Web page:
Prof. Dr. Martin Pall: Elektromagnetische Strahlung, DNA-Strangbrüche und Krebs

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Prof. Dr. Martin Pall: Elektromagnetische Strahlung, DNA-Strangbrüche und Krebs

International (ICNIRP) safety standards are based on the assumption that microwave and lower frequency electromagnetic fields (EMFs) act primarily via heating; however, there are thousands of studies reporting biological effects, effects that falsify this claim. Furthermore it has been known, for over 30 years, that microwave pulsed fields are often much more biologically active than are non-pulsed fields, an observation incompatible with a thermal effect. Biological effects of various EMFs have now been shown to be produced by activation of voltage-gated calcium channels (VGCCs), with such effects being blocked by calcium channel blockers. This mechanism is also supported by hundreds of studies showing that excessive intracellular calcium or changes in calcium fluxes and/or signaling are produced following EMF exposures. Biophysical modeling studies (Panagopoulos et al 2000; 2002) showed that EMFs can activate voltage-gated ion channels by interacting with the charged amino acid residues which regulate the opening and closing of these channels. Thus direct VGCC activation by EMFs is biophysically plausible. Health concerns have focused on microwave EMFs because of the great recent increases in exposures. Responses to EMF exposures are thought to involve the role of nitric oxide (NO) through calcium/calmodulin activation of the two NO synthases nNOS and eNOS. Downstream effects of NO involve either NO signaling through cGMP and activation of the G-kinase or reaction of NO with superoxide to produce peroxynitrite (ONOO-), free radicals and oxidative stress. Therapeutic effects of microwave EMF exposures are thought to be produced by NO signaling. Other well-documented effects of microwave EMF exposure can be produced via VGGC activation, most often through the ONOO-/ oxidative stress pathway.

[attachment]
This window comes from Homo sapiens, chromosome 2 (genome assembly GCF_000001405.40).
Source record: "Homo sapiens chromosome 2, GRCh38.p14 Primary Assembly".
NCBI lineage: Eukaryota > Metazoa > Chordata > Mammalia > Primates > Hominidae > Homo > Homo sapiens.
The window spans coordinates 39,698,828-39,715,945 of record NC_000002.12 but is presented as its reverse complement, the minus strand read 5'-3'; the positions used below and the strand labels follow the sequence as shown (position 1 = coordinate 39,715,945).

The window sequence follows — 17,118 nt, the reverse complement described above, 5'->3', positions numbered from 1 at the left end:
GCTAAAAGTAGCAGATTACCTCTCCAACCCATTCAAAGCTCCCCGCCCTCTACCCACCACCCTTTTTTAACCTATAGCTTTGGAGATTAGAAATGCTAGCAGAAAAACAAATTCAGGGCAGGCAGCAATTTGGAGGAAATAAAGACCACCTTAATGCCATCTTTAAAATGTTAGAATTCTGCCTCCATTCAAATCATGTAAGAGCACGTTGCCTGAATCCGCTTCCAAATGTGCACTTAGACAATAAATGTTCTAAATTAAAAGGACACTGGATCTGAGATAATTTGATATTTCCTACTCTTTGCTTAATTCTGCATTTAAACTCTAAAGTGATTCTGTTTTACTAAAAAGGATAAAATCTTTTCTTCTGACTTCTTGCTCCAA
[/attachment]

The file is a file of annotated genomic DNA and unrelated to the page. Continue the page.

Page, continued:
Carcinogenesis produced by microwave and other, lower frequency EMFs is thought to involve both single strand and double strand breaks in cellular DNA, produced by the ONOO-/free radical/ oxidative stress pathway, as is also guanine nitration in DNA. Each of these has been shown to be involved in inflammatory carcinogenesis, so their role in causing cancer cannot be doubted. Perhaps more surprisingly, ionizing radiation carcinogenesis also acts in a somewhat similar way via the generation of free radicals via Compton scattering. Thus the downstream effects of microwave and lower frequency radiation exposures act to cause cancer in ways that are identical to those involved in inflammatory carcinogenesis and also quite similar to the downstream effects of ionizing radiation exposure.

A number of other reported effects of microwave EMFs are to be discussed, effects that can also be explained as being due to downstream effects of VGCC activation. While it is quite possible that VGCC-independent effects of microwave and other lower frequency EMFs will be discovered, at this point such VGCC-independent effects must be considered to be speculative.
Über Prof. Dr. Martin Pall:

Lieferung: Video-DVD; Spieldauer: ca. 45 Min., davon ca. 31 Min. Vortrag, ca. 14 Min. Fragen und Antworten; Format: 16:9, gefilmt mit 2 Kameras


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